Subtlety has no guarantee. In a sea of self-promoting artworks, acts of understatement and grace frequently go unnoticed and unremarked upon. This is the dark and deep pool -unforgiving public thalassa- into which Pandelis Karayorgis and his trio are tossing Heart And Sack. It is not a work with zippy PR tags or the sorts of ear-catching gimmicks that make good copy. It is, on the other hand, a profoundly subtle work that sounds fresh and original despite the fact that it occurs within the confines of one of the oldest and most cliché-encrusted musical vehicles: the piano trio. Few of today's players -Misha Mengelberg, Marilyn Crispell, Cecil Taylor- are capable of fully unwrapping that dusty mummy.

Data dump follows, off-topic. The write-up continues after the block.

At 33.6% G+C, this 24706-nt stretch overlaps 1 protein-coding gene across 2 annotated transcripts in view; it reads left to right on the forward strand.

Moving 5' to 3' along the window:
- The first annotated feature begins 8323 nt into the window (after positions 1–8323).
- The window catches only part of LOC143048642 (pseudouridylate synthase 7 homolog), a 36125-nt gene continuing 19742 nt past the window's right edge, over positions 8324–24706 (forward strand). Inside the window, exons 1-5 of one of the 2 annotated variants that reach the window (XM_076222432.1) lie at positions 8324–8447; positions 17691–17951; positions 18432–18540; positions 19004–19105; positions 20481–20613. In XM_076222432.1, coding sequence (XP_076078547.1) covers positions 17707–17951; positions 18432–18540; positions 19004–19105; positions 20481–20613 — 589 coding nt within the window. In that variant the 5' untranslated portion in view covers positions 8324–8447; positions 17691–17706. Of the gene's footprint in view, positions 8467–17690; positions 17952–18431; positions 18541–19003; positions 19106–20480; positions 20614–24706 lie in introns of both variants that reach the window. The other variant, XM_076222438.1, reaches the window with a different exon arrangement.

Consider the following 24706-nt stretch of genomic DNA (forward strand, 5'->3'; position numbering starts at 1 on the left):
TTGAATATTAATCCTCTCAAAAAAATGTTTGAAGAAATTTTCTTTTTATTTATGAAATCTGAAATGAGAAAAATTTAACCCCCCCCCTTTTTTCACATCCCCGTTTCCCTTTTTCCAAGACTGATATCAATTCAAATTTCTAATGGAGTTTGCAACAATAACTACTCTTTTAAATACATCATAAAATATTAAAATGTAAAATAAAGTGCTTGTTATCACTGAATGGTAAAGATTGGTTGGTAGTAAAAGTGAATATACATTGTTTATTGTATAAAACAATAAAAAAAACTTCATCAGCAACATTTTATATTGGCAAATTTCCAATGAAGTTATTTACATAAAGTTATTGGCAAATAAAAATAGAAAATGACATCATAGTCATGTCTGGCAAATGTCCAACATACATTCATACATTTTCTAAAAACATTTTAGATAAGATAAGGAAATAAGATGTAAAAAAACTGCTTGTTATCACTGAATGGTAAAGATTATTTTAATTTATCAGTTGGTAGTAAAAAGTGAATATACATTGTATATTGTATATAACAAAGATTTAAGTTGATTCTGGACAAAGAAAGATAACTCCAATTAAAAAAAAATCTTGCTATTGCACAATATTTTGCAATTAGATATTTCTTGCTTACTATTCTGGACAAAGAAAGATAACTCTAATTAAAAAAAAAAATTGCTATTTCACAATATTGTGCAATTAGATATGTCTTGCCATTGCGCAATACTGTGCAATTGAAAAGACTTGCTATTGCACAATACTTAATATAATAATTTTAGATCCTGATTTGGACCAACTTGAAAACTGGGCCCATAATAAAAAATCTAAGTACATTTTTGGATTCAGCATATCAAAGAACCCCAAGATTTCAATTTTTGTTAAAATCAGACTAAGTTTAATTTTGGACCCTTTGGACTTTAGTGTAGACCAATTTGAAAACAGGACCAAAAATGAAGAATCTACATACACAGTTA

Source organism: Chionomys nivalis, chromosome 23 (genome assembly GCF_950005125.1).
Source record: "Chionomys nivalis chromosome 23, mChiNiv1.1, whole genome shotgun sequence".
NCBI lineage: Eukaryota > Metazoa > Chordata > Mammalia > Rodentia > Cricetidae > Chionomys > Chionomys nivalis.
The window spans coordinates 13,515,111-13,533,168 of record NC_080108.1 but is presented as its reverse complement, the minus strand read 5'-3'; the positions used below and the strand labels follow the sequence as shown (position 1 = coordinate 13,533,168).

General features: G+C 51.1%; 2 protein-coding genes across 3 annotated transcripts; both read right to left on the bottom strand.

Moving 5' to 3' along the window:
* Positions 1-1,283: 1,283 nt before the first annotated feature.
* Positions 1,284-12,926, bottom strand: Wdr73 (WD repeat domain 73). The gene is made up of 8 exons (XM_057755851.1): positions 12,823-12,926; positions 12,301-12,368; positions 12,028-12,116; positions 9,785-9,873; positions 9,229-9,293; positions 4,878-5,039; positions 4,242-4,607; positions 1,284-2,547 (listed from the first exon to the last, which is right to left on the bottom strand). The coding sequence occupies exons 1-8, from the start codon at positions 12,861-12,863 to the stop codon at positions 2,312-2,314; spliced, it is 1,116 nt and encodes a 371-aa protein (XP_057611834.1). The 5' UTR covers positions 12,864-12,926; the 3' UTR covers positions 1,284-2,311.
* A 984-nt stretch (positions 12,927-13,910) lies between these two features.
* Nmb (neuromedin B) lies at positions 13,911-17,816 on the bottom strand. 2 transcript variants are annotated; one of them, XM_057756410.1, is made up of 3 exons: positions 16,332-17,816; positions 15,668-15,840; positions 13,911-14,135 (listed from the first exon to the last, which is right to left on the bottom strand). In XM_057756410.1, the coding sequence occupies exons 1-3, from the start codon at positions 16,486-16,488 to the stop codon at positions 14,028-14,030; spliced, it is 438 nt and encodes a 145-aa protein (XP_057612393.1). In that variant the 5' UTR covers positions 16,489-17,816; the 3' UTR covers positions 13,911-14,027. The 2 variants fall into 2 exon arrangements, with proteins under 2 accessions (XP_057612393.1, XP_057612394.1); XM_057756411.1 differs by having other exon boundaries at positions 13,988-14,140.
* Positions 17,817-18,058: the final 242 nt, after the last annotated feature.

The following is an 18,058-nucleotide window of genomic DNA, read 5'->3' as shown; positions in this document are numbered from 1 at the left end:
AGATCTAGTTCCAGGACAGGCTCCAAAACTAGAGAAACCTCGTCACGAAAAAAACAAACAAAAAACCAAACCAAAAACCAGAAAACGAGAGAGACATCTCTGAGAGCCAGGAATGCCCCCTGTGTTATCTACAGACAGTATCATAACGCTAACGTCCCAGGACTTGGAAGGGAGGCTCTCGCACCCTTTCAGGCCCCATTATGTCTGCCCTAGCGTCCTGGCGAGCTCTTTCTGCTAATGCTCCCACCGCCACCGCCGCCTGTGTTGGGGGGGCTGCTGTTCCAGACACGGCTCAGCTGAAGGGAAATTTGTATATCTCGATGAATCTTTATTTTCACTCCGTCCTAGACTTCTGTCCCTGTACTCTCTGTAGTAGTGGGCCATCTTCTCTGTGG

Up for the task, Karayorgis formed an aggregate with bassist Nate McBride and drummer Randy Peterson, both fellow members of the Boston creative scene. That community has positively flourished in the last decade - take, as indicative, the absurdly belated emergence of multi-instrumentalist Joe Maneri (with whom both Karayorgis and McBride studied) and his violinist son Mat, the latter of whom produced Heart And Sack. Peterson appears with papa Joe's quartet on a variety of other records released on Leo, hatART and ECM. A terrifically sensitive drummer, he's capable of maneuvering in the shifting roles of support and initiative required in a contemporary piano trio. Listen to him ease in and out of time on Karayorgis's Straight Blues - here too, the true complexity of the tune is ironically tweaked by the bold-facedness of its title. Subtle, no sock in the nose.